Sep 12, 2022

Scott Sumner on Alternative Approaches to Monetary Policy

Segmenting monetary history into phases of ultra-low, very high, or low-and-stable interest rate conditions can help us understand the ever-shifting popularities of alternative approaches to monetary policy.
David Beckworth Senior Research Fellow , Scott Sumner Ralph G. Hawtrey Chair Emeritus of Monetary Policy

Hosted by David Beckworth of the Mercatus Center, Macro Musings is a new podcast which pulls back the curtain on the important macroeconomic issues of the past, present, and future.

Scott Sumner is the Ralph G. Hawtrey Chair of Monetary Policy at the Mercatus Center. Scott joins David on Macro Musings to look back on his contributions to monetary policy research with the Mercatus Center and elsewhere, as well as discuss his upcoming book, *Alternative Approaches to Monetary Policy.* In particular, Scott and David discuss how the Fed’s monetary policy mistakes in 2008 impacted the direction of Scott’s research, the theory and prospects for a nominal GDP futures contract, the future of monetary policy in the Eurozone and whether the ECB has gotten more hawkish, how changing macroeconomic conditions across history help explain the changing popularity of particular policy models, and much more.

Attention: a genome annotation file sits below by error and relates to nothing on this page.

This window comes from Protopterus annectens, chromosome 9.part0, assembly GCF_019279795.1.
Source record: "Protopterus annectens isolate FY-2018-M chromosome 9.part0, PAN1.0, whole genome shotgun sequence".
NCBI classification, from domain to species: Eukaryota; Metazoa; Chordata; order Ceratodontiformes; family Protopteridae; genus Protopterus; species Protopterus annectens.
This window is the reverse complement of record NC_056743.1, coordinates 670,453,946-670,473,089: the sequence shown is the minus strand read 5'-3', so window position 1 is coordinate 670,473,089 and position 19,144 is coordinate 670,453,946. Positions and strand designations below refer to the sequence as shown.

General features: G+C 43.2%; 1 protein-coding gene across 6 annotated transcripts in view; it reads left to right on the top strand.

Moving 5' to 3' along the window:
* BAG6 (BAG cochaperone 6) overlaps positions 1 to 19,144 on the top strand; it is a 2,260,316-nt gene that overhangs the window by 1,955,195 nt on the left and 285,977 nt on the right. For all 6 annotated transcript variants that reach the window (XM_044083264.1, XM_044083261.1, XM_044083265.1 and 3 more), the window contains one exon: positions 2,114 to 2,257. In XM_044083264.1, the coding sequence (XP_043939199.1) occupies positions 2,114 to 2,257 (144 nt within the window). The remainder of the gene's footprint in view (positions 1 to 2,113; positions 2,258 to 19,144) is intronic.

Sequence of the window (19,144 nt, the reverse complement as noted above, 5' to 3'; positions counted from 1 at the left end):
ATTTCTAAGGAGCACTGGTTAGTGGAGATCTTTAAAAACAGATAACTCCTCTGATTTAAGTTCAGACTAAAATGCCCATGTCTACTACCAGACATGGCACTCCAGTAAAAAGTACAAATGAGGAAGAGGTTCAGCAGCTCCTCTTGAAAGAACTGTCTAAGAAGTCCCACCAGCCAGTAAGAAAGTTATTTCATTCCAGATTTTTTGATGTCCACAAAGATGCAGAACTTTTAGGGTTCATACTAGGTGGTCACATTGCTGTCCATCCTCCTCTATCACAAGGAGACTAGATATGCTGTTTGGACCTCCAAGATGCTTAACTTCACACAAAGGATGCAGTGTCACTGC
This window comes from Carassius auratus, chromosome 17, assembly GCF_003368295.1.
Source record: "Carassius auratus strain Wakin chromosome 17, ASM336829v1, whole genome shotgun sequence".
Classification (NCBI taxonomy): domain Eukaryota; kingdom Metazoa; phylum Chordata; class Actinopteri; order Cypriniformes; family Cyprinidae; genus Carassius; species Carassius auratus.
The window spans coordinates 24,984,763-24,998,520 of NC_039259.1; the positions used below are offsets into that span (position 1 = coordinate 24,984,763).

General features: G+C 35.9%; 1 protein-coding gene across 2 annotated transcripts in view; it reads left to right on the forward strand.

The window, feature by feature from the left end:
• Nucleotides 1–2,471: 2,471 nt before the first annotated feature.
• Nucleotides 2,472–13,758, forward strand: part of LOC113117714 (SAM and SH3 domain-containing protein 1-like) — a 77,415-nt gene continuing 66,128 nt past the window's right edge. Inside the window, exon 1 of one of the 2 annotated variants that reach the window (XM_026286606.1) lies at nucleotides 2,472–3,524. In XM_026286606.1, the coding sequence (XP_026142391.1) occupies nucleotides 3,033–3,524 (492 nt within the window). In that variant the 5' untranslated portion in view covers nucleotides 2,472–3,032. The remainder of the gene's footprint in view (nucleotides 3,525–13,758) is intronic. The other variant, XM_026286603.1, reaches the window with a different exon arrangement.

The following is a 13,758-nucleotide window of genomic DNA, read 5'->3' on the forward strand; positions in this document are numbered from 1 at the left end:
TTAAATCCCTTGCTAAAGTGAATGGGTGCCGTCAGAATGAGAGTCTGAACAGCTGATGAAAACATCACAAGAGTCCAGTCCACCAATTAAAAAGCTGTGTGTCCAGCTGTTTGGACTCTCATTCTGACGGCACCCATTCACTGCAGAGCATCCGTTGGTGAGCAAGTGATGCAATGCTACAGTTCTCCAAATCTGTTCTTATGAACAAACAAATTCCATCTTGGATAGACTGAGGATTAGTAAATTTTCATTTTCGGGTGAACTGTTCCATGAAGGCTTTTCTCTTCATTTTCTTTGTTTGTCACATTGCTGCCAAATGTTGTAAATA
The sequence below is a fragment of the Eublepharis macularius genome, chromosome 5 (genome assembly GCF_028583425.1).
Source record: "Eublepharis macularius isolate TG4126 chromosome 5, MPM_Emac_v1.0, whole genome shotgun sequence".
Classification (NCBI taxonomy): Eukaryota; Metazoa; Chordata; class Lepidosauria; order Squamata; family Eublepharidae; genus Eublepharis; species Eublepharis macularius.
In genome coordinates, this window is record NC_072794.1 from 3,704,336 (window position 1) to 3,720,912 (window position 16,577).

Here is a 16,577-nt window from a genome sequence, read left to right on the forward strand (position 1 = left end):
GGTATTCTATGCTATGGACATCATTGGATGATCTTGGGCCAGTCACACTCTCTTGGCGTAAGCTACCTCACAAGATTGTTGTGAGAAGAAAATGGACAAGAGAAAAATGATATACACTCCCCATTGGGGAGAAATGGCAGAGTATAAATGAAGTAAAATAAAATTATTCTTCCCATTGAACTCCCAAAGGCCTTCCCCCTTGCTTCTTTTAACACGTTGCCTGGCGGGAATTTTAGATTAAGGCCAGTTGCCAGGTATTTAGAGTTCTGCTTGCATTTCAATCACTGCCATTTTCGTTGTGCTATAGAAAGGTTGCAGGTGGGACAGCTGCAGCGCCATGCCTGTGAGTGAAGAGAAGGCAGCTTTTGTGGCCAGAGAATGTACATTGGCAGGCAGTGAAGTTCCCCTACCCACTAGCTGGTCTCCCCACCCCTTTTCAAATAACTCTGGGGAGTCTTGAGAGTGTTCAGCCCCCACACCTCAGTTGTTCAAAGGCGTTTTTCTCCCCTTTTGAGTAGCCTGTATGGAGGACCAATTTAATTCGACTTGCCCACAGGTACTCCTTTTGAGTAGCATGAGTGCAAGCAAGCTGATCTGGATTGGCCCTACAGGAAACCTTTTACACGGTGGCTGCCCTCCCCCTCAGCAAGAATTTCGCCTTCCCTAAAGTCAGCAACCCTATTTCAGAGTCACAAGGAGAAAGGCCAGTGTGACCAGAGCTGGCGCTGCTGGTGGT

Read the full episode transcript:

Note: While transcripts are lightly edited, they are not rigorously proofed for accuracy. If you notice an error, please reach out to [email protected].

David Beckworth: Scott, welcome back to the show.